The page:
It is an amazing engineering marvel that bisects the state 336 miles, starting at Lake Havasu and ending up south of Tucson.

Its called the Central Arizona Project, a $4 billion endeavor that provides Colorado River water to more than 80% of the states population, in Pima, Pinal and Maricopa counties.

Its also one of the ways in which we have good water management in Arizona, according to its Director of Operations, Power and Engineering, Brian Buzard.

Construction of CAP started in 1973 and took nearly two decades to complete its system of tunnels, pumping plants, pipelines and aqueducts.

The infrastructure itself hasnt changed a whole lot, Buzard said. The canal is remotely operated from our control center in Phoenix.

In the Tucson area, we have the Twin Peaks Pumping Plant in Marana, where CAP water initially arrives from a canal into a reservoir, also known as a forebay.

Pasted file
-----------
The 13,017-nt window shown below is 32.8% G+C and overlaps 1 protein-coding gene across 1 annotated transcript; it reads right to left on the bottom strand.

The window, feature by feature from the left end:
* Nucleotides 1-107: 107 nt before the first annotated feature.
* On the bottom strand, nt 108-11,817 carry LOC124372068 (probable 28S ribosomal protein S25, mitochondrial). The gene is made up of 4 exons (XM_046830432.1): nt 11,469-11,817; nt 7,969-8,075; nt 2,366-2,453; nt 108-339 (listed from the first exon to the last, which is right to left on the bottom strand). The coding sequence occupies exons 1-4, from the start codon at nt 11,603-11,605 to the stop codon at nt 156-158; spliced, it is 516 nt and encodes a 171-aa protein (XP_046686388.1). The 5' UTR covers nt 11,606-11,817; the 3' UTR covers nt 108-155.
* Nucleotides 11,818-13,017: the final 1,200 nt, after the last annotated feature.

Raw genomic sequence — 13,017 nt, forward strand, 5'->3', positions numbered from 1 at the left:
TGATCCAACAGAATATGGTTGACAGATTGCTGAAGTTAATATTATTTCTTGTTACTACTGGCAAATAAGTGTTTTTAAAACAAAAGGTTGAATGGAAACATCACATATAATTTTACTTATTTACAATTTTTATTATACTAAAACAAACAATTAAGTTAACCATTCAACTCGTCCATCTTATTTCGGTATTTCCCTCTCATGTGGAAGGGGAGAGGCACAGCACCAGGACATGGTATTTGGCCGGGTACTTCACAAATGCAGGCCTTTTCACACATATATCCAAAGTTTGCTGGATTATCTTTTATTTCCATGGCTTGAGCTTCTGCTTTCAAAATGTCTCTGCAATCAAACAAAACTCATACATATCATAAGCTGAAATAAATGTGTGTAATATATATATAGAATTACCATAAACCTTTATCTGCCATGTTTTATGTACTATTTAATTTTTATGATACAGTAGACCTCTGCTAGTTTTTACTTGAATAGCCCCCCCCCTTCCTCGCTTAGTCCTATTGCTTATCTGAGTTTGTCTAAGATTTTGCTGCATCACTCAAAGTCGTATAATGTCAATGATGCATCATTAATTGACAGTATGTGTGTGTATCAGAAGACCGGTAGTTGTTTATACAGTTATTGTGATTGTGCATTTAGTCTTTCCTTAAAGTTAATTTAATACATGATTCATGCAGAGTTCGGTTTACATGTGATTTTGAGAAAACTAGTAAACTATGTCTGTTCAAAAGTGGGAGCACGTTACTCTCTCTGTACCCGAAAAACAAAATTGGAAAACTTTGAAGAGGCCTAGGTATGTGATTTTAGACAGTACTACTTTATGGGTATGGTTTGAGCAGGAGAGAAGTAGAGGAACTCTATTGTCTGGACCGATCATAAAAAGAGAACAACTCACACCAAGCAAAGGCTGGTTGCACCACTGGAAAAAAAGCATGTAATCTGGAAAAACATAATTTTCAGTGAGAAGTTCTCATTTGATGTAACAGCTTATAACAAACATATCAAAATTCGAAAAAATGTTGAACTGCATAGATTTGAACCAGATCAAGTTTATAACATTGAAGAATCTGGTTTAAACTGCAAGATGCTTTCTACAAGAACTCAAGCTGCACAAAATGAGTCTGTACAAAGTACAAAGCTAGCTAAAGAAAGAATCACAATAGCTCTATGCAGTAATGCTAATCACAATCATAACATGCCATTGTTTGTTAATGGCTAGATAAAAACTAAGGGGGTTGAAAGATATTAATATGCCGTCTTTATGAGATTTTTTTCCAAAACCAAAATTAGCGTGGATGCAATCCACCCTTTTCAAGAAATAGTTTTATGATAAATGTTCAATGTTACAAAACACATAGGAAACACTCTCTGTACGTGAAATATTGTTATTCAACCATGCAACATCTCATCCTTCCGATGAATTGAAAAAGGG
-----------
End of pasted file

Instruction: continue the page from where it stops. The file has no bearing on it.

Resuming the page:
From the forebay, trash rakes filter out medium-and-large-sized debris before the water enters the plant through intakes.

Once inside the plant, the water flows uphill and the plant serves as a lift point.

The water ends up stored at the Central Avra Valley Storage and Recovery Program, recharge basins west of Tucson that allow CAP water to migrate to the groundwater table. The water is then pumped back out to a treatment plant in Tucson, where it makes its way to Tucson homes and businesses, according to the CAP website.

Tucson stores about 144 thousand acre-feet of water a year there. Other entities, Oro Valley, Metro Water, Vail, also store water there.

The operation has proven to be effective.

Its already been here for about 30 years delivering water, Buzard said.

The hope is to continue serving Arizonans with clean, safe water for many more years to come.